Aquinas presented a mixed but somewhat benevolent view of trade. He said that while trade may present opportunities for sin, it is not sinful by its nature. Aquinas denounced covetness, love of profit, and avarice but said that mercantile gain was justified when directed toward the good of others.

          The just price for Aquinas is the one, which at a given time, can be received from the buyer, assuming common knowledge and the absence of fraud and coercion. Aquinas anticipates the problem of "insider trading" when he observes that a person may sell a scarce product at the prevailing market price although he knows that more of the product is on the way and will be available shortly. The implication is that there is no moral duty to inform a potential customer that the price of the product that one is attempting to sell is probably going to be lower in the near future.

          It appears that Aquinas, at least implicitly, anticipated the concept of opportunity cost. He explains the idea of price as just compensation to the seller for the utility lost when he becomes detached from the item sold. Aquinas also mentions the benefits supplied by men of commerce when they conserve and store goods, import goods that are necessary for the republic, and transport goods from geographical areas where they are in great supply to places where they are scarce.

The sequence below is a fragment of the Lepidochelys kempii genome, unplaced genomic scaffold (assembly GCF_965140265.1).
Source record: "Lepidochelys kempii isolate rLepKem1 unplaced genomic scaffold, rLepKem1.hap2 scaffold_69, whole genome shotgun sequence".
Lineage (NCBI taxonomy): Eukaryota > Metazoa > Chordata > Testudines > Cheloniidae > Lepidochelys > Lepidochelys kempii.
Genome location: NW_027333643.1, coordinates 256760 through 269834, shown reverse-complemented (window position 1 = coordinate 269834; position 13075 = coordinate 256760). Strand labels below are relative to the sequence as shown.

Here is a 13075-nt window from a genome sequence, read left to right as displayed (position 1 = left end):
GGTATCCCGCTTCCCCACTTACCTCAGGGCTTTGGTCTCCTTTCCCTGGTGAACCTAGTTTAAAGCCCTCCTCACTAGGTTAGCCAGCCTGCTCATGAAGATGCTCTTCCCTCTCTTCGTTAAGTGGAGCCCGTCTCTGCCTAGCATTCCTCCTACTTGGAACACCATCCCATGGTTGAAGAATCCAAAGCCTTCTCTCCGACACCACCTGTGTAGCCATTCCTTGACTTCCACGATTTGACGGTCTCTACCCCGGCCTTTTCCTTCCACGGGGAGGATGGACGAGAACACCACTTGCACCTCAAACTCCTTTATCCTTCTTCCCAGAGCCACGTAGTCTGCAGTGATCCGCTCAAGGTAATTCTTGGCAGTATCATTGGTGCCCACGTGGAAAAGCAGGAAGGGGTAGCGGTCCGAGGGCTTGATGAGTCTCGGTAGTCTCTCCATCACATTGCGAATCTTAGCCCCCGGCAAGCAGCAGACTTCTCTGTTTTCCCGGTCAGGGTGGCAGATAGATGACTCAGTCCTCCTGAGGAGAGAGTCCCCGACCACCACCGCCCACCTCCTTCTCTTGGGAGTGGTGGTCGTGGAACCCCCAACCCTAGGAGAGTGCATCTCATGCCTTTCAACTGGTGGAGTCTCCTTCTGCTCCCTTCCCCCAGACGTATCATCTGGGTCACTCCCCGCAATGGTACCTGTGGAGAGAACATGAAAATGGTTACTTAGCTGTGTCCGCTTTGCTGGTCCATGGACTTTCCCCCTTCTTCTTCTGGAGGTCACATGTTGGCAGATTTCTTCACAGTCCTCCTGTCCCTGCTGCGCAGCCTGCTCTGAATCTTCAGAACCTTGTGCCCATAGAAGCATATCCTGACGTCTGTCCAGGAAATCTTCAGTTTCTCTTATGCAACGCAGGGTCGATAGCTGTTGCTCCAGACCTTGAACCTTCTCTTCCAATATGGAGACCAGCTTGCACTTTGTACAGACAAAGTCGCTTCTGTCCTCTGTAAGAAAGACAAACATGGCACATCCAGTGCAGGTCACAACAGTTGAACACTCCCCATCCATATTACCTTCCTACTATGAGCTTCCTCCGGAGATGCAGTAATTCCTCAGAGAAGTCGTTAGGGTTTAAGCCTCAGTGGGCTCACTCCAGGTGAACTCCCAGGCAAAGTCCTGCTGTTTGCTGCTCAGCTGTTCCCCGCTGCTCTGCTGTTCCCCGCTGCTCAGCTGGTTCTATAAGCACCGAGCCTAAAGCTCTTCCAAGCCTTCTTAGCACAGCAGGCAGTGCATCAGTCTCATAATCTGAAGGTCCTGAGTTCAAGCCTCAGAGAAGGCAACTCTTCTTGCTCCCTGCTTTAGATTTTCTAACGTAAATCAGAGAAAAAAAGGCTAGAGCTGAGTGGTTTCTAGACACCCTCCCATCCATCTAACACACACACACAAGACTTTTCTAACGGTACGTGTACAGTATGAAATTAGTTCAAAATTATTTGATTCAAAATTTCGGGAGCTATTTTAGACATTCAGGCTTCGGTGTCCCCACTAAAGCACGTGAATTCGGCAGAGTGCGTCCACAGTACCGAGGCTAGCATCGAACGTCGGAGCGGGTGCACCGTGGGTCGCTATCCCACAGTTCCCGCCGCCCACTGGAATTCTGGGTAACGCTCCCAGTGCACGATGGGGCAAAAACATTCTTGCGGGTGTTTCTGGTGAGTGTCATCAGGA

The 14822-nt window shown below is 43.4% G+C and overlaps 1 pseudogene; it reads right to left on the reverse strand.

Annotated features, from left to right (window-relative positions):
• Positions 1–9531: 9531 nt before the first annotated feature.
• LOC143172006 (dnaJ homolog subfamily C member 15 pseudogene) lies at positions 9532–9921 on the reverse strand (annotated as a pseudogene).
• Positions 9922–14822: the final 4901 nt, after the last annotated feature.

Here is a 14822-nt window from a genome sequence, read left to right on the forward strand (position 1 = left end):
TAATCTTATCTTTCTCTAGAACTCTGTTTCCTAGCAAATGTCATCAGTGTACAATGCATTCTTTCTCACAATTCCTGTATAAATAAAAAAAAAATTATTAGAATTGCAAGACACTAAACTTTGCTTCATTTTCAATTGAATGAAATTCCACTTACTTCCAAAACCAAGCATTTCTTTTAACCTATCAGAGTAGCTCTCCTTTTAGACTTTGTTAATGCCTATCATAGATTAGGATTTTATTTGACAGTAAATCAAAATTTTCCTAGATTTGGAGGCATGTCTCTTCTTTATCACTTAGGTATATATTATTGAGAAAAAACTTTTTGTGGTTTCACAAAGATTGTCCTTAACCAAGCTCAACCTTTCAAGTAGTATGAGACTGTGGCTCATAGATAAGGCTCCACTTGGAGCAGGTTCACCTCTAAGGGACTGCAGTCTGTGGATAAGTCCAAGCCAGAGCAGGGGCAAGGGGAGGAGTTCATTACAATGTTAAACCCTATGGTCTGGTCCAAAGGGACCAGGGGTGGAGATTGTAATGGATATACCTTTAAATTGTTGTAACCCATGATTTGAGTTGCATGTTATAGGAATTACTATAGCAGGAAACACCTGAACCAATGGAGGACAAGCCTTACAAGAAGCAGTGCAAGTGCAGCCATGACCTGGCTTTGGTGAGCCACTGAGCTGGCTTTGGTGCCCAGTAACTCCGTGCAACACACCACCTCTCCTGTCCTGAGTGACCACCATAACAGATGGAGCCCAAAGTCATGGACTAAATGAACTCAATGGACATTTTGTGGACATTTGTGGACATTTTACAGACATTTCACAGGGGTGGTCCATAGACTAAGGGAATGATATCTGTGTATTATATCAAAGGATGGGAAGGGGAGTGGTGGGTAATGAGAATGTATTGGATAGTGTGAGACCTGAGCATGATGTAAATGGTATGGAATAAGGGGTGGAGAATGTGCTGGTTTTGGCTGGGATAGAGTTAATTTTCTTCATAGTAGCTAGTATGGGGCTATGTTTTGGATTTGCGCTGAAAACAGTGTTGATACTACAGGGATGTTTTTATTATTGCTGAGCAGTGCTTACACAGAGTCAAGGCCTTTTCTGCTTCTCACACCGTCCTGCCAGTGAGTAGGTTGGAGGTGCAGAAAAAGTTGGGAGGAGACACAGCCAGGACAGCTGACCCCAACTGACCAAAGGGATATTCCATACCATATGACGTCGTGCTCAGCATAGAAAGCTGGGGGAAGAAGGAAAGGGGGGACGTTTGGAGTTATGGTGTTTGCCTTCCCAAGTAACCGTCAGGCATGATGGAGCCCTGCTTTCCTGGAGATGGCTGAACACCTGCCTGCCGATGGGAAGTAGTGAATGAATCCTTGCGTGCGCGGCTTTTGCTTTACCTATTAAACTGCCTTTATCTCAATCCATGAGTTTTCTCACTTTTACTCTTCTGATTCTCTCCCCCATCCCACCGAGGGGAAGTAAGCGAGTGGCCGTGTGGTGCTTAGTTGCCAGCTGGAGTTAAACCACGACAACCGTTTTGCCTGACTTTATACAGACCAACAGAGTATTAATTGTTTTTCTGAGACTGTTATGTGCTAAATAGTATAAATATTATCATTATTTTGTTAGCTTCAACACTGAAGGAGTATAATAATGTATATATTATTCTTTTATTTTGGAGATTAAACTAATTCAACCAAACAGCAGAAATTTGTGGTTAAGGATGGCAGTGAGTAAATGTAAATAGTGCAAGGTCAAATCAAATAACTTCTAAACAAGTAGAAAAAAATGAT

Aquinas, like the Bible and Aristotle, wrongly condemned the practice of charging interest for the lending of money. All fail to see that borrowers are not injured when they take out a loan and, in fact, are likely to benefit if they can invest in a project that yields a return greater than the interest paid. Aquinas says that usury, the charging of money on loans, is sinful and unnatural because money is barren and was simply invented for the purpose of exchange.
 

 

INDEX NO 163 WHAT IS LIBERTARIANISM? ARCHIVES SEARCH QL OTHER ARTICLES BY E. W. YOUNKINS

SUBSCRIBE TO QL WHO ARE WE? LE BLOGUE DU QL REPRINT POLICY WRITE TO US

 

CURRENT ISSUE